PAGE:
My mash calculator is perfect for this, and as far as I know, it's the only software available right now that will predict efficiency changes based on a change of process and grain bill.

Edit: Should probably provide a link... https://pricelessbrewing.github.io/BiabCalc/

Here's how I would go about doing this.

  • Set a dataset for a typical brew of 1.055-1.060, using your biab batch sparge process, noting the mash thickness and sparge volume entry fields. Adjust the conversion efficiency until the brewhouse efficiency matches your typical brewhouse, note that it will most likely be between 88-95%. You may also need to lower sparge coefficient slightly, as 100% corresponds to a perfect single step batch sparge process. A less homogenous batch sparge may be lower than 100%, and a really good fly sparge may be higher.
  • Change the mash thickness and/or sparge volume to zero to indicate a no sparge process. Note the new brewhouse efficiency. Typically the same recipe fora  1.055-1.060 beer will change about ~8% from a perfect batch sparge to a good no sparge.

It's that easy.

Example below. Paste the text string into the "Saved Data" cell, and click import Data. The variables should then change and automatically recalculate.

Below is a typical brew day for me.

Code: [Select]
5.5,12,0,0,60,154,72,168,0,0.08,0,1.2,9.901,13.898,0,0,0,95,grams,1.75
Then if I were to brew a no sparge version of the same recipe I would expect

Code: [Select]
5.5,12,0,0,60,154,72,168,0,0.08,0,1.2,9.901,13.898,0,0,0,95,grams,0
« Last Edit: January 23, 2017, 03:51:29 AM by Pricelessbrewing »

Big Monk

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BIAB no spargers
« Reply #10 on: January 23, 2017, 12:18:49 PM »
Jim,

I have been no-sparging for a good handful of years. Mind you, I do not utilize constant recirculation which can greatly improve efficiency. I use a classic, single-infusion mash rest in a large cooler. I typically hit between 60 and 70% efficiency based on grain bill for moderate gravity beers. With really big beers (think 1.100+) I only achieve about 40-50% efficiency.

I have always preferred the quality of wort from this process even if it does utilize a bit more base malt to get there. But the cost is minimal on our scale.
This is about what I was expecting. I get about 75% currently and was thinking I'd drop to 65-70%. I never brew above 1.080 so that's not a worry for me. And I really don't care about an extra pound per brew. I'd like to come close to my targets the first go around though.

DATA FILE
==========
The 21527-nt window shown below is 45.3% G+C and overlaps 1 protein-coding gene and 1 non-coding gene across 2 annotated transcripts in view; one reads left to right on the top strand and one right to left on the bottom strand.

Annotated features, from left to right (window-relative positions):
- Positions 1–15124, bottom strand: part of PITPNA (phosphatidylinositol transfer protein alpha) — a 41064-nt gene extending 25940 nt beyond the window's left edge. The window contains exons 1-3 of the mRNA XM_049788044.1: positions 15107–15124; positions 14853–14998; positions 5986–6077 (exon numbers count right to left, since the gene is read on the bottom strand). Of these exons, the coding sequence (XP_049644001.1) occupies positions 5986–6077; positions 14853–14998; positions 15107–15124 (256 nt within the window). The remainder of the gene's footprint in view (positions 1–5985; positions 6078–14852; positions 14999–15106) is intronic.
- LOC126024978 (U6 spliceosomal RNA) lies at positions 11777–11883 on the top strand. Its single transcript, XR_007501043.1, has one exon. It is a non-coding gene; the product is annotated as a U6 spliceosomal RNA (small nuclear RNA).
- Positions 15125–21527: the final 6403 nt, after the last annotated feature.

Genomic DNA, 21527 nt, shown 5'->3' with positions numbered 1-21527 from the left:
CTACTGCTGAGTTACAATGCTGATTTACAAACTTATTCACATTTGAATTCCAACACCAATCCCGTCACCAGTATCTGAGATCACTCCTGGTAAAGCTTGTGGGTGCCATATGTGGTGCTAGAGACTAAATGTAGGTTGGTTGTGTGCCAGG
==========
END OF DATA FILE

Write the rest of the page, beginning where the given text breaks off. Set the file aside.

100% conversion η, coupled with no/Low MLT deadspace losses, will result in high No-Sparge Mash η. At that point only gravity will start to affect it.

Bryan is the best example of high No-Sparge η that I know, due to the fact that most of his beers are < 13 °P and he has a bottom drain MLT. He's at 90% No-Sparge Mash η.

The key points are:

1.) pH and recirculation ensure 100% Conversion η. Mash η = Lauter η when Conversion η is 100%.

2.) Limiting or eliminating MLT deadspace leaves only absorption and increases Lauter η.
« Last Edit: January 23, 2017, 12:20:31 PM by Big Monk »

Offline neddles

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Re: BIAB no spargers
« Reply #11 on: January 23, 2017, 02:01:35 PM »
Traditional BIAB here. On a 1.044 beer and 60 min boil with 100% conversion I get 86% and 79% brewhouse.

Offline SilverZero

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Re: BIAB no spargers
« Reply #12 on: January 23, 2017, 02:16:57 PM »
I'm actually switching to a full-volume mash for my next brew and if it works out I'll probably stick with it. I'm doing 11-12 gallon batches in a 20-gallon eHERMS system, and I'll be using a Wilser bag eventually. I'll probably either use a plain homemade voile bag this weekend, but if I can't get it together in time I'll just have a false bottom. Really hoping to have a bag for the sake of quicker clean-up!

Offline stpug

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Re: BIAB no spargers
« Reply #13 on: January 23, 2017, 02:59:48 PM »
I went from batch sparging (78-80% BK eff) to no-sparge biab (81-82% BK eff), so an actual gain in efficiency.

Offline brewinhard

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Re: BIAB no spargers
« Reply #14 on: January 23, 2017, 11:59:59 PM »
Limiting or eliminating MLT deadspace leaves only absorption and increases Lauter η.

Derrick, what grain absorption factor are you using at home?